But it’s not just one historic edifice which burned to the ground this week. The edifice of Westminster rule in Scotland, the justifications Westminster gave to Scotland for remaining a part of the UK, the great British constitutional alternative to independence, the pretence that the UK could be a state that challenges inequalities and injustice instead of fostering them, they were consigned to the ashes this week too, and the gleeful arsonists were those who claim to love Britain. While the Tories burned down the house, Labour wrung its hands and did nothing, preferring to indulge itself in its own party game playing rather than get behind any motions that could actually lead to a defeat for Theresa May. They are as much a protection and defence for Scotland as an empty water bucket in the School of Art.
Ever since the Westminster power grab was first threatened, all we’ve heard from a succession of talking heads is that only talking heads are interested in an arcane constitutional wrangle. Who is really interested in arguments about food labelling eh? It’s a self-fulfilling prophecy. It’s a bit like telling people that Brexit is only about customs and excise forms and obscure measures about product safety regulations and then claiming that no one really cares that much. If the Scottish press had done more to explain the implications, then there would be considerably more public interest than there has been to date. However if they had explained the implications then people might start questioning whether Scotland’s interests really can be protected within the framework of the UK, and if you’re an anti-independence newspaper that would never do.
But this isn’t really about food labelling. It’s about the power relationship between Westminster and Holyrood. It’s about the undermining and dissolution of the devolution settlement that was presented to the people of Scotland as our great safeguard against the predations of a Tory government we didn’t vote for. It’s about the transformation of Brexit Britain into a unitary state in which the British government gives itself a free hand to overrule Holyrood whenever it sees fit. It’s about the reversal of devolution despite promises that it would be strengthened.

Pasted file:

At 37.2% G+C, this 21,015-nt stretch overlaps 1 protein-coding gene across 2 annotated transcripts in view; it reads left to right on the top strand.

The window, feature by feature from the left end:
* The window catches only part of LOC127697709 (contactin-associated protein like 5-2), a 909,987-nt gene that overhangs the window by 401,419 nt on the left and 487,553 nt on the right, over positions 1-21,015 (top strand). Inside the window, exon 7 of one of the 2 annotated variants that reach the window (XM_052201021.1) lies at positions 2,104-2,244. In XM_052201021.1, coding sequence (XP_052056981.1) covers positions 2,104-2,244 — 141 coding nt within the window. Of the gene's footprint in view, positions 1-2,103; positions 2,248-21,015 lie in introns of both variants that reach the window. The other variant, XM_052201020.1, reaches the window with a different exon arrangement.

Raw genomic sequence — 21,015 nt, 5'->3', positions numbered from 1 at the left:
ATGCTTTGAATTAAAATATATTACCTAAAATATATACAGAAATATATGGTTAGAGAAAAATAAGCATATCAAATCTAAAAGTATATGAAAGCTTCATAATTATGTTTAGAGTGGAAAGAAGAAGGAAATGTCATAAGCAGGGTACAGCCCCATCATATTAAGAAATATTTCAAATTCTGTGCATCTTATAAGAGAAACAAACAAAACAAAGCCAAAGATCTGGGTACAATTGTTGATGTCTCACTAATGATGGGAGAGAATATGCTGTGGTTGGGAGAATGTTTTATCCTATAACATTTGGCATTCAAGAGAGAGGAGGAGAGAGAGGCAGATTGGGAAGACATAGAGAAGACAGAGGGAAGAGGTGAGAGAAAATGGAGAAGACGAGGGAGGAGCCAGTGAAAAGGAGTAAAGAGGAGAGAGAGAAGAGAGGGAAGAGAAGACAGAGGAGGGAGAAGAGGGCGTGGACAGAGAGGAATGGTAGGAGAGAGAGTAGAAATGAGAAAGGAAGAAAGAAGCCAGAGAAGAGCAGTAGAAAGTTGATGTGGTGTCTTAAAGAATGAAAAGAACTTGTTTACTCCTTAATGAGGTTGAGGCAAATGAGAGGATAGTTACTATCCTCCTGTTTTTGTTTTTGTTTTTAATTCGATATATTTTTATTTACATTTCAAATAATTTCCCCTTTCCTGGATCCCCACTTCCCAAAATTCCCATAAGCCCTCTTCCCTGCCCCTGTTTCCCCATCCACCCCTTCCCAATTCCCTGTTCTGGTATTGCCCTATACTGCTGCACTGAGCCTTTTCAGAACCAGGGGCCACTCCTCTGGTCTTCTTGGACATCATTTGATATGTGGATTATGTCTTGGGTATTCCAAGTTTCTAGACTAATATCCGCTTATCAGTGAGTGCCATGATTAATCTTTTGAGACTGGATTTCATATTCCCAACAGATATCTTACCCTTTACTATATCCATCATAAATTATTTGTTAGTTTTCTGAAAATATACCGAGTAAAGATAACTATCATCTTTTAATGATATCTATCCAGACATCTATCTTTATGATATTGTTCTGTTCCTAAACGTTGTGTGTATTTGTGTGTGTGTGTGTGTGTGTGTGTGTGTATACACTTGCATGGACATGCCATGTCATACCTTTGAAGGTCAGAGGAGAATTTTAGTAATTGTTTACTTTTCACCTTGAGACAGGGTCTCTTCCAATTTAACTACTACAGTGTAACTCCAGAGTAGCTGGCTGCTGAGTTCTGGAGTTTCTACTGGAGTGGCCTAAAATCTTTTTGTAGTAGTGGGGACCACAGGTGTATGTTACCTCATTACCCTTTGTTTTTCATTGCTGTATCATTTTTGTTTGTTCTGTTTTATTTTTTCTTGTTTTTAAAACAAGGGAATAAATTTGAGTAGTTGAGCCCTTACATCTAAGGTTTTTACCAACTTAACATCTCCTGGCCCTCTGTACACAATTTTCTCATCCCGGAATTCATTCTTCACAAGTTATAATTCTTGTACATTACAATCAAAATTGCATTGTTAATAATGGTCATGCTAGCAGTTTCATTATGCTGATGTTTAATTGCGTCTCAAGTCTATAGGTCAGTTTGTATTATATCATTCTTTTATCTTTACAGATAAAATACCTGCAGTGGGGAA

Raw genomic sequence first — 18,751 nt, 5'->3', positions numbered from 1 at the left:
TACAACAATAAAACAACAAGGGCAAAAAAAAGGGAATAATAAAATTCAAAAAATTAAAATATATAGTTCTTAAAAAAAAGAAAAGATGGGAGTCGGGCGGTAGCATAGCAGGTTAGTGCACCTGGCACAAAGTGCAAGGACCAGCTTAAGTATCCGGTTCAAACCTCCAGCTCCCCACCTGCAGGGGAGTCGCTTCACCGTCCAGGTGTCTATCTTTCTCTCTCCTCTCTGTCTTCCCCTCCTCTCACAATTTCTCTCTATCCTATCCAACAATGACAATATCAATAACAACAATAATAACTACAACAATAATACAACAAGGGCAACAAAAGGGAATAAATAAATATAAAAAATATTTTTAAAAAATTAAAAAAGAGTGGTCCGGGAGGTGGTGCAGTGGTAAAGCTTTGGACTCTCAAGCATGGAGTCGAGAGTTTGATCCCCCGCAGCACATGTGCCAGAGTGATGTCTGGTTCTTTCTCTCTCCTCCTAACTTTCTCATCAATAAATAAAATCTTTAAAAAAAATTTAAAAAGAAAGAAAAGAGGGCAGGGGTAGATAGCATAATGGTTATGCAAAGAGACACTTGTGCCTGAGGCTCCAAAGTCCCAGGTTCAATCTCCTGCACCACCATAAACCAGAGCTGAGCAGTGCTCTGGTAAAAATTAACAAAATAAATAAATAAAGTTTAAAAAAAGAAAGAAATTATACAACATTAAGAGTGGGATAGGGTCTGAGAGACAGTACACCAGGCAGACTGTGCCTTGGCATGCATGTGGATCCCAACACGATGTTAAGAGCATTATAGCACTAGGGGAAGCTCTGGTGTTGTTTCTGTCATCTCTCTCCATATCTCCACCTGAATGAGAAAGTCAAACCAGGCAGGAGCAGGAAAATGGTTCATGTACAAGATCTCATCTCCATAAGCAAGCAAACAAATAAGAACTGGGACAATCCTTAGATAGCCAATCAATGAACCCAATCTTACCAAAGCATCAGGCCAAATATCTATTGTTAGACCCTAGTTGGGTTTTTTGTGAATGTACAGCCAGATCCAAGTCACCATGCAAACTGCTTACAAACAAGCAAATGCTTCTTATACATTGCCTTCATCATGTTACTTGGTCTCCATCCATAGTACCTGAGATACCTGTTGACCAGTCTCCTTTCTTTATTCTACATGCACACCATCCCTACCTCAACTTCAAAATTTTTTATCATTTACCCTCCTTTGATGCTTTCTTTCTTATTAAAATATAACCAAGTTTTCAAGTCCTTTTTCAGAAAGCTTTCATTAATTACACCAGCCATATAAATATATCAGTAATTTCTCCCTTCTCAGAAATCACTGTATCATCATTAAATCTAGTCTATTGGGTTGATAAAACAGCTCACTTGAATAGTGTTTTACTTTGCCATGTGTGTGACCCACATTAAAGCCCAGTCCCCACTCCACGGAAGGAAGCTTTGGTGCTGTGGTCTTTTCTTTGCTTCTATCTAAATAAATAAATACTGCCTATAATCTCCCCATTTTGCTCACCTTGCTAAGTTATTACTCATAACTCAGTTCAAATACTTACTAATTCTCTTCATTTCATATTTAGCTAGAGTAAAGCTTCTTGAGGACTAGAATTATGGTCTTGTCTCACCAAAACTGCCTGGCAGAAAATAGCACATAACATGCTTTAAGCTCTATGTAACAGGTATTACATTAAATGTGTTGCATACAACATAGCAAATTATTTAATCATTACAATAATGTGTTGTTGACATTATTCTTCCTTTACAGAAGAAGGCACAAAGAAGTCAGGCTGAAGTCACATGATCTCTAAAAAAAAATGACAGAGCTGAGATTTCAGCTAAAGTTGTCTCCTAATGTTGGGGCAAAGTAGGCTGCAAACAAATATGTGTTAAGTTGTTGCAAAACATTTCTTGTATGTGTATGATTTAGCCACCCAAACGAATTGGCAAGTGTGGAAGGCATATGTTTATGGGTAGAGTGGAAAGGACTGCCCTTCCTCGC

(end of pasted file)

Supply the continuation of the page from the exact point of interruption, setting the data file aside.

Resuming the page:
It took the drama of the SNP walkout to force any of this into the media agenda. It was happening anyway, and had the Speaker of the Commons not decided to bar Ian Blackford causing the rest of the SNP MPs to march out in solidarity, the Scottish media would have filled this week’s press with stories about Katie Price and building fires and would still be telling us that no one is interested in food labelling. But this weekend we’re back to business as usual. Nothing to see here Scotland. Oh look, there’s Katie Price with a smouldering squirrel.
The attempts of the British media in Scotland this weekend to return to quiescent business as usual only serve to illustrate that the most important role of the grassroots independence movement over the coming weeks and months will be to take the message of independence out into our streets and our communities, to speak to undecided people within our own families and circles of friends, to encourage and support those former no voters who have now come over to our side, and to persuade those who formerly supported independence but have drifted away to come back to Scotland’s cause. We need to tell people what Scotland can achieve. We need to warn people that remaining in the UK means worse prospects, worse jobs, worse public services. We cannot rely on the media, we have to do this ourselves. We have the commitment, we have the numbers, we have the will. We can do this. And we will. We can leave Katie Price and the smouldering squirrel to the British media in Scotland, but we’re the ones telling the real story.